We unpick the cosy consensus on inflation.
- For a decade now, the behaviour of all investors has been predicated on the belief that there is no chance of a sustained acceleration of future inflation.
- The fund management industry has calibrated a structural asset allocation that thrives when disinflationary forces dominate.
- The greatest investment risk is a failure of imagination in understanding how the game might fundamentally change.
Ultimately, determining whether we are living in an inflationary or disinflationary world is the most fundamental question that long-term investors must get right, and will have repercussions in terms of the type of investment strategies that thrive. While the last 40 years have been disinflationary, arguably the last 10 years have also been deflationary. That is not to say that the prices of many things have not gone up, as of course they have, and in many cases significantly. But expectations of inflation have been declining for more than 30 years and have been rock-bottom since the financial crisis.
For a decade now, the behaviour of all investors, from the smallest individual investor to the chair of the Federal Reserve, has been predicated on the belief that there is no chance of a sustained acceleration of future inflation. The most pervasive and powerful piece of received wisdom in investing has been that we are destined for a future of low growth thanks to too much debt and demographic trends.
Investing in a disinflationary world has been a relatively straightforward affair. Both equities and bonds – the mainstay of investment portfolios – have been in structural bull markets for two generations. Furthermore, equity and bond-market returns have been negatively correlated, particularly around turning points in the economic cycle.
This made portfolio construction easy: the lion’s share of a portfolio was dedicated to equities, and in order to hedge against equity bear markets, a substantial portion of the portfolio was allocated to government bonds. In the event of an equity bear market, bonds would appreciate, offsetting losses on equity holdings.
Meanwhile, bonds would deliver capital losses to investors once the equity bear market came to end and markets and economies reflated, but, after the initial recovery, disinflationary forces would limit the rise in bond yields. At this point in the market cycle, government bonds would serve to hedge against deflation and an equity bear market while paying investors an income along the way. Investors really had the luxury of an equity hedge which, aside from during the initial recovery from an equity bear market, delivered a positive return.
“By institutionalising the 60/40 strategy, the industry has placed a massive bet on the market conditions that led to this strategy flourishing continuing.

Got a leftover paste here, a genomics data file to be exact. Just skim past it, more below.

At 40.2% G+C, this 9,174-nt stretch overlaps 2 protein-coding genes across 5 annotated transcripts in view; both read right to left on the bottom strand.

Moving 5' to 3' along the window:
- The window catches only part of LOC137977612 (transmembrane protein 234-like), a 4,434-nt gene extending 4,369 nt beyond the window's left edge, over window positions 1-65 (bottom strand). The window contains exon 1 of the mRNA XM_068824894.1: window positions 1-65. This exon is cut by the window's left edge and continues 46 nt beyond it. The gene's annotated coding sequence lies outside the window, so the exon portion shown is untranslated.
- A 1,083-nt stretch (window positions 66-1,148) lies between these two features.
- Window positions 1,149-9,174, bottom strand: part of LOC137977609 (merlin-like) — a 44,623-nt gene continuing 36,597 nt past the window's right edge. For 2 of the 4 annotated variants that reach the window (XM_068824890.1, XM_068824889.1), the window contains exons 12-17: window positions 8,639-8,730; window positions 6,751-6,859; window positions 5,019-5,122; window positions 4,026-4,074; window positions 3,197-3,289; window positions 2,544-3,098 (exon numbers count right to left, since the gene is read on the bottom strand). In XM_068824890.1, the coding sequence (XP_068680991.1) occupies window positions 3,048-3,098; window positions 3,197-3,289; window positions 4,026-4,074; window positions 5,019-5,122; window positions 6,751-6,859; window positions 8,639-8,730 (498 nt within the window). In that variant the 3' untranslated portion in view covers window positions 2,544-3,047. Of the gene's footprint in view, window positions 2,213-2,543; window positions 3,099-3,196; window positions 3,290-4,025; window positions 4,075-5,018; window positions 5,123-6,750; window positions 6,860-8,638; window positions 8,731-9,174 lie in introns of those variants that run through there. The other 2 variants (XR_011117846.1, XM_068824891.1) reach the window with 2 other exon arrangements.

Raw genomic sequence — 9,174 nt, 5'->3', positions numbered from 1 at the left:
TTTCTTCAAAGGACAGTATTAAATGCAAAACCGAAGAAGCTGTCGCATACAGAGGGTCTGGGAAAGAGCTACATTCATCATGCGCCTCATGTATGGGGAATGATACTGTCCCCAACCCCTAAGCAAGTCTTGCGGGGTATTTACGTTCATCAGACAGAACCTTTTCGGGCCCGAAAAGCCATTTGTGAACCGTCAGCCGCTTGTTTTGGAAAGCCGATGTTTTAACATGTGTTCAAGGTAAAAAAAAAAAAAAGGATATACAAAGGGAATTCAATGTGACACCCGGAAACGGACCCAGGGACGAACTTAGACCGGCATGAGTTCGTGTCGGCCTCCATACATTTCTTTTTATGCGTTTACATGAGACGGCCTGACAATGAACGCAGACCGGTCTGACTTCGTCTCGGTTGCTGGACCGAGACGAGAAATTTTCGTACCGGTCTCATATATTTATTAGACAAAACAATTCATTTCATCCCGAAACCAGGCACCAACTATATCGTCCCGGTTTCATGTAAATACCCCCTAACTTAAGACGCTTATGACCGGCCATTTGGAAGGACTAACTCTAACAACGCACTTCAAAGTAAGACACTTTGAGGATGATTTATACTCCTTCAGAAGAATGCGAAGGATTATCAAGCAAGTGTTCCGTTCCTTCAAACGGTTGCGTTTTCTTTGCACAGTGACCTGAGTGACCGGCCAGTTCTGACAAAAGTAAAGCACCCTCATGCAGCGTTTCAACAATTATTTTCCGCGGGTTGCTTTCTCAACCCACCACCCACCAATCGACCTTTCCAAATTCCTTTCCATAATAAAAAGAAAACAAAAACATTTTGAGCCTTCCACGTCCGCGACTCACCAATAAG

The stellar returns delivered by this strategy, alongside its relative simplicity, have seen it steadily institutionalised by the investment-management industry, with the 60/40 equity/bond portfolio becoming the mainstay of multi-asset strategies. This approach was taken further by risk-parity funds, which leveraged up their bond holdings so that equity and bond allocations contributed equal risk, measured in terms of volatility, to the portfolio. By institutionalising the 60/40 strategy, the industry has placed a massive bet on the market conditions that led to this strategy flourishing continuing.
By extrapolating the past rather than adopting conscious design, the fund management industry has calibrated a structural asset allocation that thrives when disinflationary forces dominate.
But what happens if we enter an inflationary world where expectations of inflation begin to rise?
Despite the subject of inflation receiving considerable attention since the policy response to the Covid-19 crisis began, the consensus still rejects the idea that we will see a sustained acceleration of inflation in the future, believing that the forces of secular stagnation are too strong.
Inflation is considered to be inextricably bound up with demographics: we are getting older and having fewer children, thereby dooming the species to fade away in a deflationary setting.
At the same time, technological advances are such that robots and artificial intelligence are going to replace mere humans, creating a world where bread and circuses continue to get cheaper and cheaper. Furthermore, the burden of debt is a millstone that hangs around the neck of economies, keeping any nascent inflationary pressures in check.
The strength of this consensus is precisely the point. The greatest investment risk is not something that has already been imagined; it is not a recession or a eurozone crisis, a falling out between the US and China, or a bear market. The greatest risk is a failure of imagination in understanding how the game might fundamentally change.
We collectively believe we are in a deflationary world because the stock of common knowledge, accrued from our collective learned experience, tells us we are in a deflationary world.
It is hard to imagine when you are immersed in it, but the common knowledge can change. That includes common knowledge of the fundamentally inflationary/deflationary nature of our world.
In our new paper ‘A monetary regime change or just a mild bout of inflation?’ we address the issue of inflation and explore how a robust, balanced portfolio could be structured to navigate such an environment.
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